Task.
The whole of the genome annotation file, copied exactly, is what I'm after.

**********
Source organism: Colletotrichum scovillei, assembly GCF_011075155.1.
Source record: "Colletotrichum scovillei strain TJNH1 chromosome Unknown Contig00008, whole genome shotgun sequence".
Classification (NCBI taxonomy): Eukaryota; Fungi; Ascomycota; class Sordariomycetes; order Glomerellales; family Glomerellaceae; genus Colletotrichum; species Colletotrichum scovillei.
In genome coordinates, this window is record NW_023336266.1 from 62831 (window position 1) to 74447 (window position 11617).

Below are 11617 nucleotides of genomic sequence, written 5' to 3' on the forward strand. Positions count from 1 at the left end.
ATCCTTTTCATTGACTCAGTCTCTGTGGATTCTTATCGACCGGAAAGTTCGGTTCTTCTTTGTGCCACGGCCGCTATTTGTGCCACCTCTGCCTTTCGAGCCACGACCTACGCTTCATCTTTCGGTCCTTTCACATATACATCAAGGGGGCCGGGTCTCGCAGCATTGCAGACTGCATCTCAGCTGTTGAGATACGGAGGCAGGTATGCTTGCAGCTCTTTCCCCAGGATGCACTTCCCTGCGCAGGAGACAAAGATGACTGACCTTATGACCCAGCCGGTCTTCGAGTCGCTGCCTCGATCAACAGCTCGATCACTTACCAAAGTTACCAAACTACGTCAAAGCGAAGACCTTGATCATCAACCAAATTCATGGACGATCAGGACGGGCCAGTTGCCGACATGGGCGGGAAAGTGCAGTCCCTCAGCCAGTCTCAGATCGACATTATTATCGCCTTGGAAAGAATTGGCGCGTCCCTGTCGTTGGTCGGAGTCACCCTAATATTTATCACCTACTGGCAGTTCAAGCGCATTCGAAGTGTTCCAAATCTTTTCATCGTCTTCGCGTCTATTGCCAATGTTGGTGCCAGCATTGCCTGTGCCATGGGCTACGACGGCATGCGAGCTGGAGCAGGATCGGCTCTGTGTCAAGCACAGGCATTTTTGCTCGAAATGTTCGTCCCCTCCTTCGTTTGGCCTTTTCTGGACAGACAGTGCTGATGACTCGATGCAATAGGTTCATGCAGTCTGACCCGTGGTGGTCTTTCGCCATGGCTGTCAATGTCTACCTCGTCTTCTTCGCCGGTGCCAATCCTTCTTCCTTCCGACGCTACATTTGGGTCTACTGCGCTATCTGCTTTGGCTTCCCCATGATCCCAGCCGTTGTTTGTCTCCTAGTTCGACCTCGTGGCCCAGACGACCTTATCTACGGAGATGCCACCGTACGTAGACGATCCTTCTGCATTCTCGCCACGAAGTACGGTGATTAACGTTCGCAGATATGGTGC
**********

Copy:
Source organism: Colletotrichum scovillei, assembly GCF_011075155.1.
Source record: "Colletotrichum scovillei strain TJNH1 chromosome Unknown Contig00008, whole genome shotgun sequence".
Classification (NCBI taxonomy): Eukaryota; Fungi; Ascomycota; class Sordariomycetes; order Glomerellales; family Glomerellaceae; genus Colletotrichum; species Colletotrichum scovillei.
In genome coordinates, this window is record NW_023336266.1 from 62831 (window position 1) to 74447 (window position 11617).

Below are 11617 nucleotides of genomic sequence, written 5' to 3' on the forward strand. Positions count from 1 at the left end.
ATCCTTTTCATTGACTCAGTCTCTGTGGATTCTTATCGACCGGAAAGTTCGGTTCTTCTTTGTGCCACGGCCGCTATTTGTGCCACCTCTGCCTTTCGAGCCACGACCTACGCTTCATCTTTCGGTCCTTTCACATATACATCAAGGGGGCCGGGTCTCGCAGCATTGCAGACTGCATCTCAGCTGTTGAGATACGGAGGCAGGTATGCTTGCAGCTCTTTCCCCAGGATGCACTTCCCTGCGCAGGAGACAAAGATGACTGACCTTATGACCCAGCCGGTCTTCGAGTCGCTGCCTCGATCAACAGCTCGATCACTTACCAAAGTTACCAAACTACGTCAAAGCGAAGACCTTGATCATCAACCAAATTCATGGACGATCAGGACGGGCCAGTTGCCGACATGGGCGGGAAAGTGCAGTCCCTCAGCCAGTCTCAGATCGACATTATTATCGCCTTGGAAAGAATTGGCGCGTCCCTGTCGTTGGTCGGAGTCACCCTAATATTTATCACCTACTGGCAGTTCAAGCGCATTCGAAGTGTTCCAAATCTTTTCATCGTCTTCGCGTCTATTGCCAATGTTGGTGCCAGCATTGCCTGTGCCATGGGCTACGACGGCATGCGAGCTGGAGCAGGATCGGCTCTGTGTCAAGCACAGGCATTTTTGCTCGAAATGTTCGTCCCCTCCTTCGTTTGGCCTTTTCTGGACAGACAGTGCTGATGACTCGATGCAATAGGTTCATGCAGTCTGACCCGTGGTGGTCTTTCGCCATGGCTGTCAATGTCTACCTCGTCTTCTTCGCCGGTGCCAATCCTTCTTCCTTCCGACGCTACATTTGGGTCTACTGCGCTATCTGCTTTGGCTTCCCCATGATCCCAGCCGTTGTTTGTCTCCTAGTTCGACCTCGTGGCCCAGACGACCTTATCTACGGAGATGCCACCGTACGTAGACGATCCTTCTGCATTCTCGCCACGAAGTACGGTGATTAACGTTCGCAGATATGGTGC